August 24, 2008

How We Make Bottle Trees

After several requests for bottle trees I began doing a little research. What is a bottle tree? I found the following:

In Africa the kongo tree altar is a tradition of honoring deceased relatives with graveside memorials. The family will surround the grave with plates attached to sticks or trees. The plates are thought to resemble mushrooms, calling on a Kongo pun: "matondo"/"tondo" (the kongo word for mushroom is similar to their word - to love). During the slave trade this tradition migrated to the United States where the slaves would place bottles in trees in hope that the evil spirits would go into the bottles and be trapped. Once the evil spirits were trapped the saves would cork the bottles and throw them into the river to wash them away.

I don't know if that is true, but all the lore I could find involved trapping evil spirits in the shiny glass bottles.

So, after some thought......I decided to design a functional bottle tree. Most of the examples I found were very large and would require a large area to place them. Alot of my customers do not have alot of space due to the large amount of flowers, don't you know?!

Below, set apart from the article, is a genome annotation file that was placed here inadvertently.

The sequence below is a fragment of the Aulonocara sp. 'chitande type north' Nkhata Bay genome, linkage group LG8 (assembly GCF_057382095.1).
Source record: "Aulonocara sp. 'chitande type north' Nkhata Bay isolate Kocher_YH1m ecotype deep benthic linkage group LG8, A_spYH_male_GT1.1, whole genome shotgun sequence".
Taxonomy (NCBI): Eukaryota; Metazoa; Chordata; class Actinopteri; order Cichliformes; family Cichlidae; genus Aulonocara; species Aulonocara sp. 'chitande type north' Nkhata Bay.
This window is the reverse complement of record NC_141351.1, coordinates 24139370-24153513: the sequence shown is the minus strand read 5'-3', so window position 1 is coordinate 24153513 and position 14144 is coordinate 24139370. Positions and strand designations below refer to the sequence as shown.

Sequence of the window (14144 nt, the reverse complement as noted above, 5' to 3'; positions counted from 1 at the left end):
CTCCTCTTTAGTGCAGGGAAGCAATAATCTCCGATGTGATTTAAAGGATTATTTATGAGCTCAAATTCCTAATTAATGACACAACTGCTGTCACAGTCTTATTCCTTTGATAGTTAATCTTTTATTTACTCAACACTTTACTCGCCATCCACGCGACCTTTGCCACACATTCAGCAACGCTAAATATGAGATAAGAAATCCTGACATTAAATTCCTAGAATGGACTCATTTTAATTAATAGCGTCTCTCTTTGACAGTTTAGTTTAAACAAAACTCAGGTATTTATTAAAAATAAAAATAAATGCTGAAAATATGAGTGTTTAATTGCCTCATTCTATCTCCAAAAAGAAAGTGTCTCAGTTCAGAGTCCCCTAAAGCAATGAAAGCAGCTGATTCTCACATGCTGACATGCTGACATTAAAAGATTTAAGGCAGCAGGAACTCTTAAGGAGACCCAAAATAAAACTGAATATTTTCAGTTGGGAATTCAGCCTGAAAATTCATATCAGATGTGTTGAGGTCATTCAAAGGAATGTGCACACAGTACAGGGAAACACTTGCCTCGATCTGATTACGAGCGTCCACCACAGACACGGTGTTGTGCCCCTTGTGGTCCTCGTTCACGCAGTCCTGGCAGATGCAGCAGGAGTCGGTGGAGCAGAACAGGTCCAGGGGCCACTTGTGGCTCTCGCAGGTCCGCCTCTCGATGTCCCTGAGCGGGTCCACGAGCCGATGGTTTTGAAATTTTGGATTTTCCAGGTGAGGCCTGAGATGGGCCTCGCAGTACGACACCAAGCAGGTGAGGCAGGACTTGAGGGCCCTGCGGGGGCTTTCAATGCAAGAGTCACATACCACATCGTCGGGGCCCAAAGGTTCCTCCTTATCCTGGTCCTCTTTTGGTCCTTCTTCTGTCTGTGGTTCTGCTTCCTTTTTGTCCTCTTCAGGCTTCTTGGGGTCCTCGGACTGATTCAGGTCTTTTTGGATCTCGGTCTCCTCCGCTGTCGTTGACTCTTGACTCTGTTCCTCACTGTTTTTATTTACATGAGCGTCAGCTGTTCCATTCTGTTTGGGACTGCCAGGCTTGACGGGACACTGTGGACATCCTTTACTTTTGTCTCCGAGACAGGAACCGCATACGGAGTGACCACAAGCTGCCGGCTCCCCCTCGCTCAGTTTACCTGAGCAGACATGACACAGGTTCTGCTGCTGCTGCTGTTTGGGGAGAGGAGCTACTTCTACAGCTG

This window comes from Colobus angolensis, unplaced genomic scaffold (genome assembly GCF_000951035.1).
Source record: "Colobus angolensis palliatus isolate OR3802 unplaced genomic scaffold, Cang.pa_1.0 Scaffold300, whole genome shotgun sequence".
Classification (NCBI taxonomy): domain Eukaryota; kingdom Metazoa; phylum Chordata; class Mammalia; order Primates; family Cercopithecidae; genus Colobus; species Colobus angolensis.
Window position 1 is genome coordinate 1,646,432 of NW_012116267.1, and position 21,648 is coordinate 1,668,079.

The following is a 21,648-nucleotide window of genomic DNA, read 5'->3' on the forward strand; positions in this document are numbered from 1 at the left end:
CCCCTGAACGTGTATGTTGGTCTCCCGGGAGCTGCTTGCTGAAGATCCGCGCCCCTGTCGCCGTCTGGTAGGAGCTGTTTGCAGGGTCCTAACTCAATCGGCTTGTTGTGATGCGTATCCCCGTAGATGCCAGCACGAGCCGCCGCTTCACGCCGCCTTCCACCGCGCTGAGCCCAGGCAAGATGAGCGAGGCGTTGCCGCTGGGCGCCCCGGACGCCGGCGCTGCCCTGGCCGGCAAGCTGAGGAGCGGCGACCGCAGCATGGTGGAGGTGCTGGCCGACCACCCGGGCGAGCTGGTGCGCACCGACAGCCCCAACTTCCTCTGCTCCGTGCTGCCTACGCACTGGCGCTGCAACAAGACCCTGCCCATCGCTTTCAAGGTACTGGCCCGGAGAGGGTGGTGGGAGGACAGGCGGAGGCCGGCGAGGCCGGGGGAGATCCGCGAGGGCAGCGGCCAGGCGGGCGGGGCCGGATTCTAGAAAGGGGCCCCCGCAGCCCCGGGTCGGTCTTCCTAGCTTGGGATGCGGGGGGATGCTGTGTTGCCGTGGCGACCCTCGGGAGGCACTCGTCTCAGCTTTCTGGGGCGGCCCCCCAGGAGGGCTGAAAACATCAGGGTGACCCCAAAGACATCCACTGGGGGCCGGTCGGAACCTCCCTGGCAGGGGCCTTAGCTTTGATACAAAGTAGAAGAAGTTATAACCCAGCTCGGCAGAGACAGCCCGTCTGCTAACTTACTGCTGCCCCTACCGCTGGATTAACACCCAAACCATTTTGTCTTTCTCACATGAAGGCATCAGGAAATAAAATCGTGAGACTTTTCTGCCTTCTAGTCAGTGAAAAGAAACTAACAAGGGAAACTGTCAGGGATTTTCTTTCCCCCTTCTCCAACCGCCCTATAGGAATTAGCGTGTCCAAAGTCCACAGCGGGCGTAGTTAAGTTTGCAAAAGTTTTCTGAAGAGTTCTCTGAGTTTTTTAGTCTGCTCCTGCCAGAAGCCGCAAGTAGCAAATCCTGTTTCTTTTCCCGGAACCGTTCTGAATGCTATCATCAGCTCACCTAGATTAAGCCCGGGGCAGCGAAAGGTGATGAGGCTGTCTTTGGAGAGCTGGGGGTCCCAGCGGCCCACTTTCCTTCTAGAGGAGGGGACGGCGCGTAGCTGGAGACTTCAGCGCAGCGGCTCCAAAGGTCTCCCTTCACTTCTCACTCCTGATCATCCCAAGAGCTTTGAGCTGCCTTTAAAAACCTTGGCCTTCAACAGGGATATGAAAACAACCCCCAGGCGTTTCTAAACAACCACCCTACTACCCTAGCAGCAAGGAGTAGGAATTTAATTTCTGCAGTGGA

The GardenologyKC bottle tree is made of wood with a stand so that it can be moved easily. An anchoring rebar piece helps hold the stand in place. Gardeners like to move things around as they like, so this bottle tree with easily relocated to any area of the garden.

Loving functional art, our bottle tree has lots of spikes for bottles, hummingbird feeders and glass totems.

I also added two large spikes that hold the birdbath bowl totems for a nice cool drink for my feathered friends.
Now let's talk about the top of my bottle tree. Yup, that's a wine bottle that's been transformed into a Lady With A Hat On. She has not only a wonderful hat made of an upturned bowl, a tiny green tea pot, a child's saucer and cup with a tiny scottie dog inside. She also has earrings and wiry hair.
I can't stay away from the whimsical side of garden art. I think she would look lovely overlooking a vegetable garden, tucked into a perennial border or at the edge of the lawn.

I talked Dan and my son, Ryan into making two of them. One for me and one for the shoppe that you can buy for $70. The bottle tree has 17 spikes and stands 6' tall.

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